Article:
The roots of the name MacConborny are found among the Strathclyde-Briton people of the ancient Scottish/English Borderlands. MacConborny was originally found in the county of Cumberland
. On the onset, it is best first to establish that the family name Burns is in fact a Clan
rather than a Sept of the Campbell Clan
. A Roll of the Clans and Chiefs in 1597 shows the Burns Clan
as having territories in the eastern Border marches of Scotland
in East Teviotdale.
They were described as an unruly Clan. However, to relate the origins of this great Clan, we must go back to the year 1329, when their territories were located in the parish of Glenbervie. They had moved into these lands during the reign of King Edward I of England, from Burneshead, Cumberland, sometime around 1296.
Little is known about their previous history, but it is thought that they derived from a race called the Boernicians, a race of early Scots that ruled the north East coast of England as far north as Edinburgh. By 1375, the Clan had extended its territories to include Burnhouse of Kair, Burnside of Monboddo, Bralinmuir and Bon Jordan in Inchbreck, and Bernys in the barony of Renfrew.
Early Origins of the MacConborny family
The surname MacConborny was first found in Cumberland
, where the original name was Burness. Even Robert Burns and his brother both agreed to shorten their name to Burns due to the difficulty in pronunciation by the Gaelic tongue. Later, the name was also spelled Bourne, Burn and even Bernes.
The famed Robert "Rabbie" Burns (1759-1796), Scottish poet and lyricist is best known as the national poet of Scotland, and author of "Auld Lang Syne." He was born in Alloway, Ayrshire, Scotland and was eldest of the seven children of William Burnes (1721-1784), a self-educated tenant farmer.
Early History of the MacConborny family
This web page shows only a small excerpt of our MacConborny research.Another 172 words (12 lines of text) covering the years 1200, 1603, 1851, 1877, 1759, 1796, 1741 and are included under the topic Early MacConborny History in all our PDF Extended History products and printed products wherever possible.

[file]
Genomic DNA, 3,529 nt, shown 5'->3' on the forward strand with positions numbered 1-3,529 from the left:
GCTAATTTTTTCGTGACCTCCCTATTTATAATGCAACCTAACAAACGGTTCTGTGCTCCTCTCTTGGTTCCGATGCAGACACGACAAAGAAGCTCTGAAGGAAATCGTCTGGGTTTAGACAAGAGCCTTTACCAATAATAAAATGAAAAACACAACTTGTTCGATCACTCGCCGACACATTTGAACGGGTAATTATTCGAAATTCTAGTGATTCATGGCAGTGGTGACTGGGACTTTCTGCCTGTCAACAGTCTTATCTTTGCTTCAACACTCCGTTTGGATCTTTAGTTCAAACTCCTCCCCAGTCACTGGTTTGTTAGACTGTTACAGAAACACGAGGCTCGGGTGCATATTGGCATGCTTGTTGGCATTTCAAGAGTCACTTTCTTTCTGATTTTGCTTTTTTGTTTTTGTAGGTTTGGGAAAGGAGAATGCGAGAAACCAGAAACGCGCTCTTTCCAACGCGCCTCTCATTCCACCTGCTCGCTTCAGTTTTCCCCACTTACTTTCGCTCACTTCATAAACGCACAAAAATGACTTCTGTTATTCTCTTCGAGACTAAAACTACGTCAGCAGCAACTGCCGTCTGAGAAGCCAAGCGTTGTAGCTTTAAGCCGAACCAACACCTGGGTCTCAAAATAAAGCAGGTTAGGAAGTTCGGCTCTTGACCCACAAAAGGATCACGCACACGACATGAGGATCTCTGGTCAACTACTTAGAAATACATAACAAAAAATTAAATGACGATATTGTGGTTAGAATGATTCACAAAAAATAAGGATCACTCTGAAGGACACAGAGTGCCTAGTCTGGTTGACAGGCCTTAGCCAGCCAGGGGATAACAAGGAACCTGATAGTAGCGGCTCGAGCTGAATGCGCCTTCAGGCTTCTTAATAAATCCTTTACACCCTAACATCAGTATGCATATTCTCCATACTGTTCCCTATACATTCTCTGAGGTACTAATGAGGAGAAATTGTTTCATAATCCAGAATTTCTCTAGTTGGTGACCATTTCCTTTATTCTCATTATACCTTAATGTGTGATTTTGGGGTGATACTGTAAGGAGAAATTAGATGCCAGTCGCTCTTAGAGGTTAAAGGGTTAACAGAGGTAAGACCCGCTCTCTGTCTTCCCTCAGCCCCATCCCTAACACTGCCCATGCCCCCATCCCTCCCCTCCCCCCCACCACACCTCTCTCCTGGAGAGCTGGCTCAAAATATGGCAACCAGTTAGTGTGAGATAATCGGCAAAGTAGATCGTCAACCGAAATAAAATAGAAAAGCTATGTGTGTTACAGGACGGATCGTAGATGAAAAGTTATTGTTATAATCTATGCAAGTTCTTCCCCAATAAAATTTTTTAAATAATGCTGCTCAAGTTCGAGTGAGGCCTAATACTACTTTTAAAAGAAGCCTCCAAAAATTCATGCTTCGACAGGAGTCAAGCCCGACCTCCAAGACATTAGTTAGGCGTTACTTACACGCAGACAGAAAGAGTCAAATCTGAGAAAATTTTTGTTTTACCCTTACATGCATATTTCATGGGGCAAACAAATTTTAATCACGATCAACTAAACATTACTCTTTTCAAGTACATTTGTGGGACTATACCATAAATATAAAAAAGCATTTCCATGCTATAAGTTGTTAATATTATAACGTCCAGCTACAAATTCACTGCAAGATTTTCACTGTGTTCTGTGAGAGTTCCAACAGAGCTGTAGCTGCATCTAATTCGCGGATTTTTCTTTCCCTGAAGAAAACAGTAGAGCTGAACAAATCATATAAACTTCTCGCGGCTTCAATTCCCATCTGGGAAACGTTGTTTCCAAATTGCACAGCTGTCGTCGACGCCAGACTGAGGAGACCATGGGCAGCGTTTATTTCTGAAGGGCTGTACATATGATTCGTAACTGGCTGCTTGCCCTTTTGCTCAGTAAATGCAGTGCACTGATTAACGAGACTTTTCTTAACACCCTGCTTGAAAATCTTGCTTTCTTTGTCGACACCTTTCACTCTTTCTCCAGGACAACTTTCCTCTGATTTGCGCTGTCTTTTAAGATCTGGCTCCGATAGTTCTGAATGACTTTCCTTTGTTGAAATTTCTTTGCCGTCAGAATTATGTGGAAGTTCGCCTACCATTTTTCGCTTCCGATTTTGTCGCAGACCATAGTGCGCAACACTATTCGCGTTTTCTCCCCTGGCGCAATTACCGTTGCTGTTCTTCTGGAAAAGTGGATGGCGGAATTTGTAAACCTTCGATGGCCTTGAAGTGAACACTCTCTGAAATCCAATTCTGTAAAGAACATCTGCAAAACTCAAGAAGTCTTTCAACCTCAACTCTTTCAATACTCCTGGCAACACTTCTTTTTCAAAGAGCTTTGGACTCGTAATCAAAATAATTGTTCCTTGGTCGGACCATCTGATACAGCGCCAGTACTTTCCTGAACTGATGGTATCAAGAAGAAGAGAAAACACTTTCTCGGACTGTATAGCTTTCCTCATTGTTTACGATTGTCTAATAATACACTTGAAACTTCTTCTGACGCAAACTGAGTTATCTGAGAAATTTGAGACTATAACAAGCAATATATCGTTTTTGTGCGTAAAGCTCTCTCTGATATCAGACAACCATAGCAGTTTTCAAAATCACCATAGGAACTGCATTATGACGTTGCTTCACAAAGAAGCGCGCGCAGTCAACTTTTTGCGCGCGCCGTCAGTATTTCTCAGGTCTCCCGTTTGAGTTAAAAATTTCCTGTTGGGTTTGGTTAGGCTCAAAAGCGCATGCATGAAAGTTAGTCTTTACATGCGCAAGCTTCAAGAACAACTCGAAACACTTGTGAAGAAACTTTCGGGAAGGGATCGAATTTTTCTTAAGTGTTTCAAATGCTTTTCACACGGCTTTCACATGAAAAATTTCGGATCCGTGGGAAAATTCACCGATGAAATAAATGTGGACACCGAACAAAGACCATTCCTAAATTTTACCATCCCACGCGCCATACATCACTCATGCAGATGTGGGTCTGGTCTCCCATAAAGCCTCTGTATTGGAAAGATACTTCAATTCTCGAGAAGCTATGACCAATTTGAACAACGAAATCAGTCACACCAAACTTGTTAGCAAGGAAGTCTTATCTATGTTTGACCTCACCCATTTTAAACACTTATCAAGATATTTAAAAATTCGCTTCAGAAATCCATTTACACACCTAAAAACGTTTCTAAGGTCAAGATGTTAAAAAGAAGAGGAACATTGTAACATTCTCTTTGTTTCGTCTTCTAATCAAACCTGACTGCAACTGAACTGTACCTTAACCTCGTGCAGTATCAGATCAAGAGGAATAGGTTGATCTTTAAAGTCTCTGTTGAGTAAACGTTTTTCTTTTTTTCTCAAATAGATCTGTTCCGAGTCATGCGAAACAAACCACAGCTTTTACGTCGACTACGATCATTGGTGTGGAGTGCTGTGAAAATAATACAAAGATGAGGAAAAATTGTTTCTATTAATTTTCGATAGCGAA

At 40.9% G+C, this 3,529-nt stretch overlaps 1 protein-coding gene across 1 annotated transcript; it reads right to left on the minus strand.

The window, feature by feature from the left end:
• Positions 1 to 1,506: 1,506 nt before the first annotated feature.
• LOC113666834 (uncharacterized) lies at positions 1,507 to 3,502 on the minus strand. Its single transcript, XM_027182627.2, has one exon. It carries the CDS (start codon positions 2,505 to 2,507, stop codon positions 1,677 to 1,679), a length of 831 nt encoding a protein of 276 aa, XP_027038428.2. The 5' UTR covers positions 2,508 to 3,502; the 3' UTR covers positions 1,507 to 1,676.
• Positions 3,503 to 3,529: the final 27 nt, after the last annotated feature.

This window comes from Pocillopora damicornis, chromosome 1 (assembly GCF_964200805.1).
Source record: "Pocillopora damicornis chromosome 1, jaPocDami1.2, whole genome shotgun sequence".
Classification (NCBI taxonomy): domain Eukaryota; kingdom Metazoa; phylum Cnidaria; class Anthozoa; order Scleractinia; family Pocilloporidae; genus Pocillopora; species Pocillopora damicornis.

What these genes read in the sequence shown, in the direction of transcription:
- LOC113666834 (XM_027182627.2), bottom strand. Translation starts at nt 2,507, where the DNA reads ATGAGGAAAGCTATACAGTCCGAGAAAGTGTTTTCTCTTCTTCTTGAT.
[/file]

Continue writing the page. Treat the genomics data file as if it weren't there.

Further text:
MacConborny Spelling Variations
In the era before dictionaries, there were no rules governing the spelling or translation of names or any other words. Consequently, there are an enormous number of spelling variations
in Medieval Scottish names. MacConborny has appeared as Burns, Burnes, Burness and others.
Early Notables of the MacConborny family (pre 1700)
Another 49 words (4 lines of text) are included under the topic Early MacConborny Notables in all our PDF Extended History products and printed products wherever possible.
Migration of the MacConborny family to Ireland
Some of the MacConborny family moved to Ireland
, but this topic is not covered in this excerpt.Another 85 words (6 lines of text) about their life in Ireland is included in all our PDF Extended History products and printed products wherever possible.
Migration of the MacConborny family to the New World and Oceana
The freedom, opportunity, and land of the North American colonies beckoned. There, Scots found a place where they were generally free from persecution and where they could go on to become important players in the birth of new nations. Some fought in the American War of Independence
, while others went north to Canada as United Empire Loyalists. The ancestors of all of these Scottish settlers have been able to recover their lost national heritage in the last century through highland games and Clan
societies in North America. Among them: Archibald Burns who settled in Philadelphia, Pennsylvania in 1850; Bernard, Catherine, Charles, Daniel, Edward, George, Henry, James, John, Joseph, all arrived in Philadelphia between 1840 and 1860.
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